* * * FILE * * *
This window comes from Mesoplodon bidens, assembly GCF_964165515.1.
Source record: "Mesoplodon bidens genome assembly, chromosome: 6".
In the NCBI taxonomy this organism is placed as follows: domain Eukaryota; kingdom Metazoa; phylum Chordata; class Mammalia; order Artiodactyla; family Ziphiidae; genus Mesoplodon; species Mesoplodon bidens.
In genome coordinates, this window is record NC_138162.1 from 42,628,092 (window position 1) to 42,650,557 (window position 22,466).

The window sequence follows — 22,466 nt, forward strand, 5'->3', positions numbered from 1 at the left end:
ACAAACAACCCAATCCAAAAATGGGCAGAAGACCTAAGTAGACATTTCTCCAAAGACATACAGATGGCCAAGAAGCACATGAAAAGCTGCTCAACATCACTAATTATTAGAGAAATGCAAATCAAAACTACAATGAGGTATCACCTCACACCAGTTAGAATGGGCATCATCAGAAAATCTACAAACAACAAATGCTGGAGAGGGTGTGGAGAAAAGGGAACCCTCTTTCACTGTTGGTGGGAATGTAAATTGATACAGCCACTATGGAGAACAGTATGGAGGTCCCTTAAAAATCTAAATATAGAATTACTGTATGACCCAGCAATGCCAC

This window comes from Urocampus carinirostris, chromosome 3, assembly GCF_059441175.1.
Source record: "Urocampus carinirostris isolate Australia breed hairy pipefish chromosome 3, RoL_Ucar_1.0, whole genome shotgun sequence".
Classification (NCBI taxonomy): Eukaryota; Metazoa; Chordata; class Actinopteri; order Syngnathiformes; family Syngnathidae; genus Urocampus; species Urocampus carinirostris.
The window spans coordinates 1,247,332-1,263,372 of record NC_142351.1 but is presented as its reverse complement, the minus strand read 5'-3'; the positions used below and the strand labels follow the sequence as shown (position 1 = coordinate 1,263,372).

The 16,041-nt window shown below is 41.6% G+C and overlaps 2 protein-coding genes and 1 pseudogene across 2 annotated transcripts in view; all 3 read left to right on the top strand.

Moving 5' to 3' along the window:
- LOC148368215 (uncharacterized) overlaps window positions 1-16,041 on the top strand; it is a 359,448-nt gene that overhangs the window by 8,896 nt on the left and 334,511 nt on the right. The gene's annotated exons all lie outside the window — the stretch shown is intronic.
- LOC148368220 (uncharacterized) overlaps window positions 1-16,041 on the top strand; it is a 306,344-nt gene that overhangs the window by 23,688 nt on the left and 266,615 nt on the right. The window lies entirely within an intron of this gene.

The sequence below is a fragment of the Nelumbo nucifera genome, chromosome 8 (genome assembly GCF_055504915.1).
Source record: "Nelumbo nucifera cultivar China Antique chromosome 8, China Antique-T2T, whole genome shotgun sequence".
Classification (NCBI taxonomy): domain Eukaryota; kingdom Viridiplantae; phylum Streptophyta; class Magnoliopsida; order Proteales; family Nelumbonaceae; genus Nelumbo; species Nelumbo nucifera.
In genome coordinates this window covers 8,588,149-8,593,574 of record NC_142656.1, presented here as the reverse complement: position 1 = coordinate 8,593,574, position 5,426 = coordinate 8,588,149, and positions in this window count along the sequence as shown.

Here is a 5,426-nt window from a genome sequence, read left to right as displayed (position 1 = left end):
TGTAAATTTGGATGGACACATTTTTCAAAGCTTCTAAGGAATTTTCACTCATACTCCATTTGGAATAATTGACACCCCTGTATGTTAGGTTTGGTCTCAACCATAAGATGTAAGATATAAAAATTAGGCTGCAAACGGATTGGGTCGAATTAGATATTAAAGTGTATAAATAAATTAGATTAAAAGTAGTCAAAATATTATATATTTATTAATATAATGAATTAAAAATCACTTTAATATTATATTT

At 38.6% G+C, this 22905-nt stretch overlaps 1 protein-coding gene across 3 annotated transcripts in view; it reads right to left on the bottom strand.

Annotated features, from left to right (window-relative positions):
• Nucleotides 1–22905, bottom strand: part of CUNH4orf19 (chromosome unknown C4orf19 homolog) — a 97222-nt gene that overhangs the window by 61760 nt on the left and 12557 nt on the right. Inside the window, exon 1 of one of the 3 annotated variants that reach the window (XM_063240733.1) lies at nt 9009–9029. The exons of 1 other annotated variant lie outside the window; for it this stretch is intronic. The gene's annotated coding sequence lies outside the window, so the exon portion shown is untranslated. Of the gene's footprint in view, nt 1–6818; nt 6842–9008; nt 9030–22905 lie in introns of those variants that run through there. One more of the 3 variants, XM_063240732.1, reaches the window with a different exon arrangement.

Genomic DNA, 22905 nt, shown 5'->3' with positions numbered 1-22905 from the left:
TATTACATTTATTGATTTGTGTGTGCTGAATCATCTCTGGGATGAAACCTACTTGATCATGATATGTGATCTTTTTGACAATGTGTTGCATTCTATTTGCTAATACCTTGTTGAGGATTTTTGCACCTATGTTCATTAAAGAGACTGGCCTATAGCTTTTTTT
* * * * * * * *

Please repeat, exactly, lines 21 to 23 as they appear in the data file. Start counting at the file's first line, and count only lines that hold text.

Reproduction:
At 38.6% G+C, this 22905-nt stretch overlaps 1 protein-coding gene across 3 annotated transcripts in view; it reads right to left on the bottom strand.

Annotated features, from left to right (window-relative positions):
• Nucleotides 1–22905, bottom strand: part of CUNH4orf19 (chromosome unknown C4orf19 homolog) — a 97222-nt gene that overhangs the window by 61760 nt on the left and 12557 nt on the right. Inside the window, exon 1 of one of the 3 annotated variants that reach the window (XM_063240733.1) lies at nt 9009–9029. The exons of 1 other annotated variant lie outside the window; for it this stretch is intronic. The gene's annotated coding sequence lies outside the window, so the exon portion shown is untranslated. Of the gene's footprint in view, nt 1–6818; nt 6842–9008; nt 9030–22905 lie in introns of those variants that run through there. One more of the 3 variants, XM_063240732.1, reaches the window with a different exon arrangement.